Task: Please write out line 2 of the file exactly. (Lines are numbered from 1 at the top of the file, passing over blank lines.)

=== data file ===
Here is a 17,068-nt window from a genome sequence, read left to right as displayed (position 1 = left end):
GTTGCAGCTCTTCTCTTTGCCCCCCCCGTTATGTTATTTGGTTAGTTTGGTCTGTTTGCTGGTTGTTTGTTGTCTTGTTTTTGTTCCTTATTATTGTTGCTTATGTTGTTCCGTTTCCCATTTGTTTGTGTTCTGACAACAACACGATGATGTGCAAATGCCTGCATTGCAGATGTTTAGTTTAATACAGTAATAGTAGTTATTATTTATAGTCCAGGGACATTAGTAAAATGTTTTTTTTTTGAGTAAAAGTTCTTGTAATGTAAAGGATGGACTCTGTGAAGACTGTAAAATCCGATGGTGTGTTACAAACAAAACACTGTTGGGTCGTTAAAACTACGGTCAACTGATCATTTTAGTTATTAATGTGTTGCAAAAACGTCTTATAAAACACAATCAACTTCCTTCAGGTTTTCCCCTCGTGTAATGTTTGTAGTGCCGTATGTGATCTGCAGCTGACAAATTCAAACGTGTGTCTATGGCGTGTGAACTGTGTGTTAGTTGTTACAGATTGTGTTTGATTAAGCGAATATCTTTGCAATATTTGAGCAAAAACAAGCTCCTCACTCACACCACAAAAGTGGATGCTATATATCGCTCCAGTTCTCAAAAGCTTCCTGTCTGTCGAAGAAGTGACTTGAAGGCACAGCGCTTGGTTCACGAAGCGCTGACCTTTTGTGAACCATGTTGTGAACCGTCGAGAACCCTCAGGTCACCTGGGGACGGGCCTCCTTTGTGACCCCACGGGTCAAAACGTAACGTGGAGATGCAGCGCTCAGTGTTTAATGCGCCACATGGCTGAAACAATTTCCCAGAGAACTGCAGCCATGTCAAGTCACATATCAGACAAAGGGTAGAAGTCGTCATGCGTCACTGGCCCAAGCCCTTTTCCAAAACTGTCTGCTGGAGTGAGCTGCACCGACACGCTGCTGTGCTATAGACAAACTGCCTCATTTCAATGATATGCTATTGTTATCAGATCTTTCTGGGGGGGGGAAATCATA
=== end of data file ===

GTTGCAGCTCTTCTCTTTGCCCCCCCCGTTATGTTATTTGGTTAGTTTGGTCTGTTTGCTGGTTGTTTGTTGTCTTGTTTTTGTTCCTTATTATTGTTGCTTATGTTGTTCCGTTTCCCATTTGTTTGTGTTCTGACAACAACACGATGATGTGCAAATGCCTGCATTGCAGATGTTTAGTTTAATACAGTAATAGTAGTTATTATTTATAGTCCAGGGACATTAGTAAAATGTTTTTTTTTTGAGTAAAAGTTCTTGTAATGTAAAGGATGGACTCTGTGAAGACTGTAAAATCCGATGGTGTGTTACAAACAAAACACTGTTGGGTCGTTAAAACTACGGTCAACTGATCATTTTAGTTATTAATGTGTTGCAAAAACGTCTTATAAAACACAATCAACTTCCTTCAGGTTTTCCCCTCGTGTAATGTTTGTAGTGCCGTATGTGATCTGCAGCTGACAAATTCAAACGTGTGTCTATGGCGTGTGAACTGTGTGTTAGTTGTTACAGATTGTGTTTGATTAAGCGAATATCTTTGCAATATTTGAGCAAAAACAAGCTCCTCACTCACACCACAAAAGTGGATGCTATATATCGCTCCAGTTCTCAAAAGCTTCCTGTCTGTCGAAGAAGTGACTTGAAGGCACAGCGCTTGGTTCACGAAGCGCTGACCTTTTGTGAACCATGTTGTGAACCGTCGAGAACCCTCAGGTCACCTGGGGACGGGCCTCCTTTGTGACCCCACGGGTCAAAACGTAACGTGGAGATGCAGCGCTCAGTGTTTAATGCGCCACATGGCTGAAACAATTTCCCAGAGAACTGCAGCCATGTCAAGTCACATATCAGACAAAGGGTAGAAGTCGTCATGCGTCACTGGCCCAAGCCCTTTTCCAAAACTGTCTGCTGGAGTGAGCTGCACCGACACGCTGCTGTGCTATAGACAAACTGCCTCATTTCAATGATATGCTATTGTTATCAGATCTTTCTGGGGGGGGGAAATCATA